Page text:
Lantos knew that while the Bush Administration had a stated goal of preventing 7 million infections in the first 5 years of PEPFAR (2003-2008), the Administration had no sound method of measuring success toward this goal.  As pointed out in numerous country evaluations conducted by USAID’s Office of the Inspector General (variously 2004-2008), as well as the full GAO report, prevention guidance was found to be confusing to people in the field.  Findings also underscored the fact that there is often little-to-no oversight of local program partners conducting prevention activities, and there are no metrics for measuring real outcomes in reaching the 7 million goal. 

The one exception is the effort focused on prevention of maternal-to-child transmission (PMTCT), which prevents transmission from an HIV-positive mother to her infant during labor and delivery.  In this case, infections averted are relatively easy to track because drugs are delivered in a discrete timeframe and the baby is either infected or not.  Measuring “abstinence messages delivered” just didn’t cut it according to the Inspector General.

Lantos knew, and was not afraid to address, the fact that HIV is a sexual health and rights issue, but also a reproductive rights issue.  Today, unprotected sex (both heterosexual and among men who have sex with men) is the single most important factor in the spread of HIV and is responsible for an estimated 80 percent of new HIV infections worldwide.  Women are both socially and biologically more vulnerable to HIV infection: They are 3 to 4 times more likely to become infected in any single act of unprotected vaginal intercourse with an infected partner than is an uninfected male having sex with an HIV-positive female.

Unprotected sex also leads to pregnancy and pregnancy sometimes is not a desired or intended outcome of sex, not least for women who are HIV-positive, already have reached their desired family size, and may be quite rationally worried about how long they will be around to care for the children they already have. 

Women without access to basic sexual and reproductive health services—and particularly those living in societies where women have few rights generally—are therefore at greater risk of both HIV infection and unintended pregnancy in any given act of sexual intercourse.  It should be no surprise then that in a country like Uganda, rates of HIV infection among women are high and according to some may be rising once again, but rates of unintended pregnancy, unsafe abortion, and maternal death also are high…indeed among the highest in sub-Saharan Africa.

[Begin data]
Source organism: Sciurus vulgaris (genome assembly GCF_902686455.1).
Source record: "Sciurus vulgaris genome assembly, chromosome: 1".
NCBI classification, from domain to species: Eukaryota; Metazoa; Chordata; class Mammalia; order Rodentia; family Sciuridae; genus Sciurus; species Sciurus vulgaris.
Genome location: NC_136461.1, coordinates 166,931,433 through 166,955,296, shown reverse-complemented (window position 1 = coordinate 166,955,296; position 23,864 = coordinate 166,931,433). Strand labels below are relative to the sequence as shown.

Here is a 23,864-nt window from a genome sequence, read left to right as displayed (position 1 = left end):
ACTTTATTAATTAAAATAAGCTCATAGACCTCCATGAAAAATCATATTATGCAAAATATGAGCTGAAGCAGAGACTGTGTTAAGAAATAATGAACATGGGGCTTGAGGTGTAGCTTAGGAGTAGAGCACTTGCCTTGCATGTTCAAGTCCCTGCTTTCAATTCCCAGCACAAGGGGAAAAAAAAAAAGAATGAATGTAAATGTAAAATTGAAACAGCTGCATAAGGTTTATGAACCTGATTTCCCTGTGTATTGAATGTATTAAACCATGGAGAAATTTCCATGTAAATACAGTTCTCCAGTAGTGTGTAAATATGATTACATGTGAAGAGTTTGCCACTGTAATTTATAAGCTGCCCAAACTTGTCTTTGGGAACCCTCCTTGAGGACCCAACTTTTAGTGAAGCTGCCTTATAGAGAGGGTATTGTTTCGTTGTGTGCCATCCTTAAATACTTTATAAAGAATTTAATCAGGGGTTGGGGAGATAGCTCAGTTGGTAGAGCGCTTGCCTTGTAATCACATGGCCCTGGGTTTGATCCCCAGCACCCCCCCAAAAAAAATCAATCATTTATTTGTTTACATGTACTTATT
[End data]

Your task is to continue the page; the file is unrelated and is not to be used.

Lantos was a man of courage and knew that integrating HIV prevention with basic reproductive health and family planning programs made eminent sense and so he fought for it despite the hullaballoo he must have known would erupt.

And as someone interested in facts, Lantos also knew that basic reproductive health services were the first responders for women and girls in such settings (indeed for youth of both sexes), and that when they had access, people would turn to these services for everything from basic information on pregnancy, childbirth, pre-natal care, delivery, breastfeeding, contraception and birth-spacing to HIV prevention, voluntary counseling and testing and other critical needs.  These services also enable people to exercise their right to make informed choices about their health. Integration therefore enables people to achieve healthy outcomes of pregnancy and childbirth when those are the chosen outcomes and addresses multiple adverse outcomes of unprotected sex–such as unintended pregnancy and infection.  Integration also simultaneously strengthens health systems, saves money, and allows individuals to get their various needs met effectively and efficiently.  This makes good use of US taxpayer funds while accomplishing a humanitarian feat.